CONCORD -- Residents here strongly support the library and believe its most important contribution to the community is free, open access to information.
That was one finding from the conversations Contra Costa County Library staffers had with residents last year as part of the strategic planning process.
In a recent presentation to the City Council, deputy county librarian Gail McPartland, described the strategic planning process library staff began in 2012. By last spring, the staff decided they needed to engage the community as well.
Through 278 one-on-one interviews with library patrons, surveys and town hall meetings across the county, the library staff sought answers to three key questions -- what does the library do well, what can it be doing better and whom should the library partner with, McPartland said.
"We learned that our community is very much engaged in our library," she said.
Overall, county residents said they enjoyed the library's programs, including story time and author visits, and help signing up for health coverage under the Affordable Care Act. People also praised the knowledgeable, friendly and helpful library staffers.
People also have a deep, emotional connection to the library that goes beyond the books that McPartland dubbed the "evocative library." It holds, she said, a special place in people's hearts as the place they learned to read or received help with a job application.
Perhaps not surprisingly, county residents said they want more of everything the library has to offer -- books, computers, e-books, places to sit and hours.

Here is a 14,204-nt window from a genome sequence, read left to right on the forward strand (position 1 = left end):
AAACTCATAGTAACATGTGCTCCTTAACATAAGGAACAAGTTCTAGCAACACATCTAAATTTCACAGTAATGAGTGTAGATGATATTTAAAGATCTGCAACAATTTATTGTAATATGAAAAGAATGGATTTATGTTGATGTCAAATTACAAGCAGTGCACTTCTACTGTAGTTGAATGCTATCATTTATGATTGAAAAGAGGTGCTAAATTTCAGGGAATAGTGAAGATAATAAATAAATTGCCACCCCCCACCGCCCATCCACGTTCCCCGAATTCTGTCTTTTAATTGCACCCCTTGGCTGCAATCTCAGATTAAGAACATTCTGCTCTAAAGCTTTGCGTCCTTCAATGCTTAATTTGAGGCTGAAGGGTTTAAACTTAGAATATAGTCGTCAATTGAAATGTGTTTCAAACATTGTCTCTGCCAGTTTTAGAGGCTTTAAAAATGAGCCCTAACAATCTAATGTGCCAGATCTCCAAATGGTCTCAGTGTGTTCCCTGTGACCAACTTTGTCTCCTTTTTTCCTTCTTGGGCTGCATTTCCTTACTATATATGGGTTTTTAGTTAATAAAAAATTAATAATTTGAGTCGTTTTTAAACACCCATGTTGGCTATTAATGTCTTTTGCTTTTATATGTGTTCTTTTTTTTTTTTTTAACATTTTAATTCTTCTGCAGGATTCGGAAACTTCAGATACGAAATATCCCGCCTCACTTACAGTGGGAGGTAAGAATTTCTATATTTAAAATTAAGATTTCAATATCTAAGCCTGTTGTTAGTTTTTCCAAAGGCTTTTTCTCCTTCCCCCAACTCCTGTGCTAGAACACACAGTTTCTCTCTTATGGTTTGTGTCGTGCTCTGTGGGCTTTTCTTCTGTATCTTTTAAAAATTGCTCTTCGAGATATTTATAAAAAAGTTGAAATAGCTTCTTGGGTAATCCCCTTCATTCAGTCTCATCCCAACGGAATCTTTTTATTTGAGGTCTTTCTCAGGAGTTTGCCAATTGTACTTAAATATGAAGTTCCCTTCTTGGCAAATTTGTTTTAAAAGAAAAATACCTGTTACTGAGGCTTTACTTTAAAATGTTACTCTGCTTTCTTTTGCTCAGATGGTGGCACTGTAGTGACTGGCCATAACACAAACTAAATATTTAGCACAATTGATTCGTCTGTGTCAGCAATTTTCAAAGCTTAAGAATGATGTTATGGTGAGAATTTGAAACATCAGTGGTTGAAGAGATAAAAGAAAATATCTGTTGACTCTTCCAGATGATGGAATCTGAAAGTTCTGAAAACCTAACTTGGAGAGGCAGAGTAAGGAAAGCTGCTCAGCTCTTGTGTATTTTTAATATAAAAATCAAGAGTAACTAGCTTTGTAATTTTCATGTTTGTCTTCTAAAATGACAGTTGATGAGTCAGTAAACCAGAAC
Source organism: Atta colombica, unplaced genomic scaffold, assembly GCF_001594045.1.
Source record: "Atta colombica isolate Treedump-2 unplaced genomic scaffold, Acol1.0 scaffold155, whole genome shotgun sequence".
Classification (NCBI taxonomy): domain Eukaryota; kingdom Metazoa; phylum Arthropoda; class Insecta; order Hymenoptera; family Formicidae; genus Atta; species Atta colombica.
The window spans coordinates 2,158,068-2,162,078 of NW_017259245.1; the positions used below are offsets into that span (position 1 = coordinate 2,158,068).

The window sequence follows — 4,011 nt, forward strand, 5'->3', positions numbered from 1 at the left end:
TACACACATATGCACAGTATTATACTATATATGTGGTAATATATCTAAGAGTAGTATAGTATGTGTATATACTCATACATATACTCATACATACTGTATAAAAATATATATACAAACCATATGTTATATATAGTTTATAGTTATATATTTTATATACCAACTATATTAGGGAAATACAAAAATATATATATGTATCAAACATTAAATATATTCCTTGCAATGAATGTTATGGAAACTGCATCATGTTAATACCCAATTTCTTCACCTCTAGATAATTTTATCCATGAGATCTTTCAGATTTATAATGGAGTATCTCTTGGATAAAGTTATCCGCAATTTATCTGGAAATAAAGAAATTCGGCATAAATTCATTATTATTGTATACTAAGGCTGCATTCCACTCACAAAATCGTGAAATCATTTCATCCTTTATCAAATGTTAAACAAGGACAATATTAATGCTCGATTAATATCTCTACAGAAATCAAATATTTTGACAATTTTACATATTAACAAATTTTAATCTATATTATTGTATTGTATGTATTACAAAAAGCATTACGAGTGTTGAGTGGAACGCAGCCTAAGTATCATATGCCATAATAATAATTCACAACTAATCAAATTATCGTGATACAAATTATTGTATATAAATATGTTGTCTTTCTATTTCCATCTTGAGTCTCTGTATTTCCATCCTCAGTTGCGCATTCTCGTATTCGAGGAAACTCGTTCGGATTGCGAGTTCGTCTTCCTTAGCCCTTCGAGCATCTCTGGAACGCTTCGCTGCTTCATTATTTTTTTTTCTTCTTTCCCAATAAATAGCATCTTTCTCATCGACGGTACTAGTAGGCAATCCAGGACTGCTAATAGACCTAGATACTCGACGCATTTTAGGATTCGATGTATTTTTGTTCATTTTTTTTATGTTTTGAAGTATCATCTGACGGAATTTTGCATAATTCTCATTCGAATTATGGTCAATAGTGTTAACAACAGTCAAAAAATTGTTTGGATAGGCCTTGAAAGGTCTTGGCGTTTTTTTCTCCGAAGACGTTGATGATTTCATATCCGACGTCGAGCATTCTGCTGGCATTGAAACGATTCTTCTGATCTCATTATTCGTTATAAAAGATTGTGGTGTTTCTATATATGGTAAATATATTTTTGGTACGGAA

Library staffers interviewed 11 Concord residents who said they believe the library is the gateway to literacy, plays an important role in workforce development and fosters a love of reading. They would like more library hours and a new facility, McPartland said.
Among the 303 Concord residents surveyed, the opportunity to borrow books and materials, discover new authors and use computers were top reasons for visiting the library, McPartland said. Concord residents also gave the library high marks for availability of materials, convenience to home, cleanliness, hours and service.
The twenty-three people who attended the Concord town hall meeting in August identified three priorities for the library -- continuing to reinforce literacy, education; and communication and collaboration with partners in the city and beyond. They asked for advocacy for funding, help with technology and more computers and books.
The draft strategic plan is moving toward ratification and staffers will use the data collected during the process to develop service plans specific to each library which will be introduced beginning in July, McPartland said.
For all the things the library does well, many patrons who shared their impressions said the library doesn't do enough to market its programs and services.
"We like what you do, but you are the best kept secret there is," county residents said, according to McPartland. "You guys have to learn how to market yourselves, you have to learn to promote yourselves. You do good work, nobody knows about it."
To that end, Councilwoman Laura Hoffmeister encouraged library staff to regularly take advantage of the public comment period at council meetings to promote new programs and activities, work with community groups and set up a booth at the farmers market.
Councilman Ron Leone agreed that the library has great staff, programs and materials.
"My dream is that one of these days we could match that with a great new facility," he added.
"That is our dream for Concord, too," McPartland said.
Lisa P. White covers Concord and Pleasant Hill. Contact her at 925-943-8011. Follow her at Twitter.com/lisa_p_white.
To see the full survey results, visit the Contra Costa County Library library website at ccclib.org.